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Why Emotion Is The Enemy Of Investing

By Mark Riddix

Emotion has its place in everyday life but not when it comes to investing. The worst investment decisions are often made when investors get too emotional. You should never allow yourself to become too attached to any investment that you make. It is critical to keep a rational mind and to only make investing decisions when you are cool, calm, and collected. This will keep you from paying too much or selling too cheaply. Here are three emotions that can be detrimental to your financial future:

Fear

When was the best buying opportunity of your lifetime? The March lows of 2009 offered long-time investors an incredible opportunity to buy shares of large household names for pennies on the dollar. Companies like Bank of America, General Electric, and Wells Fargo were all trading in the single digits. So, why did most investors not buy up shares of these historic franchises? The answer is fear. Fear is the enemy of investing because it keeps you from taking advantage of once in a lifetime opportunities. The best time to invest in an asset is when the general public is afraid. As Warren Buffett always says, “be fearful when others are greedy and greedy when others are fearful.”

Anger

Have you every sold off a great investment because you were frustrated by its performance only to see it surge after you sold it? Speaking from personal experience, there have been too many occasions where I have sold an investment out of frustration only to see it perform well a year or two later. If I had a penny for every time that I have done that I would have quite a few pennies! Anger can make you dump a great idea just because you are tired of waiting for it to show progress. Overreacting in anger will rob you of your best investments and entrepreneurial ideas. If you give in to anger, some of your best ideas may end up being discarded just out of frustration. Remember to always remain calm in business. As long as your underlying thesis for your investment has not changed, neither should your emotions.

Greed

Jim Cramer sums it up best when talking about investing. Cramer says “bears make money, bulls make money, and pigs get slaughtered.” You should always have an exit point for every investment that you make. Whether it is real estate, stocks, bonds or a business venture, you should always have a price in your head in which you are willing to sell. Too many investors hold onto investments too long simply out of greed. Greed caused many tech investors to hold onto shares of Motorola and Yahoo at extremely high valuations. Greed caused many real estate speculators to continue buying homes at absurd prices. Knowing the price to buy is important but knowing when to sell is equally important. Avoid falling in love with any investment that you make because a time may come when you have to sell.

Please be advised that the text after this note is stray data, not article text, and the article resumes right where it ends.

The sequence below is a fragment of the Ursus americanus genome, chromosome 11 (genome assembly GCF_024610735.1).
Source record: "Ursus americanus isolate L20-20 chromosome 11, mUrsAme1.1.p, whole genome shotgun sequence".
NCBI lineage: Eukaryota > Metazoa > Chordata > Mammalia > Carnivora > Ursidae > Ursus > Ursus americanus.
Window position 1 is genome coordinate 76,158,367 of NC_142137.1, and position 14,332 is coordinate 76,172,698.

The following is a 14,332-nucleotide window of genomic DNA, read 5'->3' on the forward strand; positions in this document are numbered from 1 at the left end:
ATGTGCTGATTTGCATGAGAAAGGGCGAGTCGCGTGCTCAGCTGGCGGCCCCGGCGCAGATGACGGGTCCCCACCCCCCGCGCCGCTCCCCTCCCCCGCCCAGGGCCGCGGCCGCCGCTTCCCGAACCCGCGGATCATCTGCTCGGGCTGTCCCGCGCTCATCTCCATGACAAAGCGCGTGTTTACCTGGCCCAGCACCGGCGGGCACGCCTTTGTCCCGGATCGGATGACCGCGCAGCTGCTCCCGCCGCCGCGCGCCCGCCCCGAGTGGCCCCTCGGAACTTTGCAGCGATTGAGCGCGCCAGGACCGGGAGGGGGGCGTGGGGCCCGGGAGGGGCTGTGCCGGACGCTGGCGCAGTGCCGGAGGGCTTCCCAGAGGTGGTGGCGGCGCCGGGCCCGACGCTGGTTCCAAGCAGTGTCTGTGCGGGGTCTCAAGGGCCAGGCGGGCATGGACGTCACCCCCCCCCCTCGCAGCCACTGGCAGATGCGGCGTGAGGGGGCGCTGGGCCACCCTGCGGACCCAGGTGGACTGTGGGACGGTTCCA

Have you ever allowed your emotions to get in the way of a great investment or business idea? If so, when?

(Photo credit: sskennel)

Mark Riddix
Mark Riddix is the founder and president of an independent investment advisory firm that provides personalized investing and asset management consulting. Mark has written financial columns for Baltimore and Washington, D.C. area newspapers and is the author of the book, Your Financial Playbook.

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  • http://knsfinancial.com Khaleef @ KNS Financial

    This is exactly why I cringe when people speak of “rational” investors. They are few and far in between – and are usually the most successful over time.

    I find that most investors are emotional and irrational – which is why short-term movements in the market are so difficult to predict.

    • Mark Riddix

      I agree. Rational investors get the best returns because they do no overreact to the short term market hiccups.

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